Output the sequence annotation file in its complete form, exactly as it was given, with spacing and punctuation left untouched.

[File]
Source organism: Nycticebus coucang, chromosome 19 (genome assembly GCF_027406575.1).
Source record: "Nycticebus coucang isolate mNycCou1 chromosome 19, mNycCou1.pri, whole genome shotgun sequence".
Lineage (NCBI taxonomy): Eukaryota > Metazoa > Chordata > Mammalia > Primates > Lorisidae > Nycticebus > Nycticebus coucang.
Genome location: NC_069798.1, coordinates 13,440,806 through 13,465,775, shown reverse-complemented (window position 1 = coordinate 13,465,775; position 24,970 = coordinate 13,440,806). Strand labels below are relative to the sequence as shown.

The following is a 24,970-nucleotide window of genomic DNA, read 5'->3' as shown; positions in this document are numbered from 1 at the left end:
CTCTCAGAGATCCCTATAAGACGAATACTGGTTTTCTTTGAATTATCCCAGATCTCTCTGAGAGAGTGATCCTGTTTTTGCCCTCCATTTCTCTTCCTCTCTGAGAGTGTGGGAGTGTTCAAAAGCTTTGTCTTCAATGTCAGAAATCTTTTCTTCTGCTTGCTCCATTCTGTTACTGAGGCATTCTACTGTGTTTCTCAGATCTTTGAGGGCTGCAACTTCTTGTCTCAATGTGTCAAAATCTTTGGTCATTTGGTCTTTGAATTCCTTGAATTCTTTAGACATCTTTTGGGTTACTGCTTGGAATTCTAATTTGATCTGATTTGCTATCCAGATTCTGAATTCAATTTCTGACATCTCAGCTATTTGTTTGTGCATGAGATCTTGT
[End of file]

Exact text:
Source organism: Nycticebus coucang, chromosome 19 (genome assembly GCF_027406575.1).
Source record: "Nycticebus coucang isolate mNycCou1 chromosome 19, mNycCou1.pri, whole genome shotgun sequence".
Lineage (NCBI taxonomy): Eukaryota > Metazoa > Chordata > Mammalia > Primates > Lorisidae > Nycticebus > Nycticebus coucang.
Genome location: NC_069798.1, coordinates 13,440,806 through 13,465,775, shown reverse-complemented (window position 1 = coordinate 13,465,775; position 24,970 = coordinate 13,440,806). Strand labels below are relative to the sequence as shown.

The following is a 24,970-nucleotide window of genomic DNA, read 5'->3' as shown; positions in this document are numbered from 1 at the left end:
CTCTCAGAGATCCCTATAAGACGAATACTGGTTTTCTTTGAATTATCCCAGATCTCTCTGAGAGAGTGATCCTGTTTTTGCCCTCCATTTCTCTTCCTCTCTGAGAGTGTGGGAGTGTTCAAAAGCTTTGTCTTCAATGTCAGAAATCTTTTCTTCTGCTTGCTCCATTCTGTTACTGAGGCATTCTACTGTGTTTCTCAGATCTTTGAGGGCTGCAACTTCTTGTCTCAATGTGTCAAAATCTTTGGTCATTTGGTCTTTGAATTCCTTGAATTCTTTAGACATCTTTTGGGTTACTGCTTGGAATTCTAATTTGATCTGATTTGCTATCCAGATTCTGAATTCAATTTCTGACATCTCAGCTATTTGTTTGTGCATGAGATCTTGT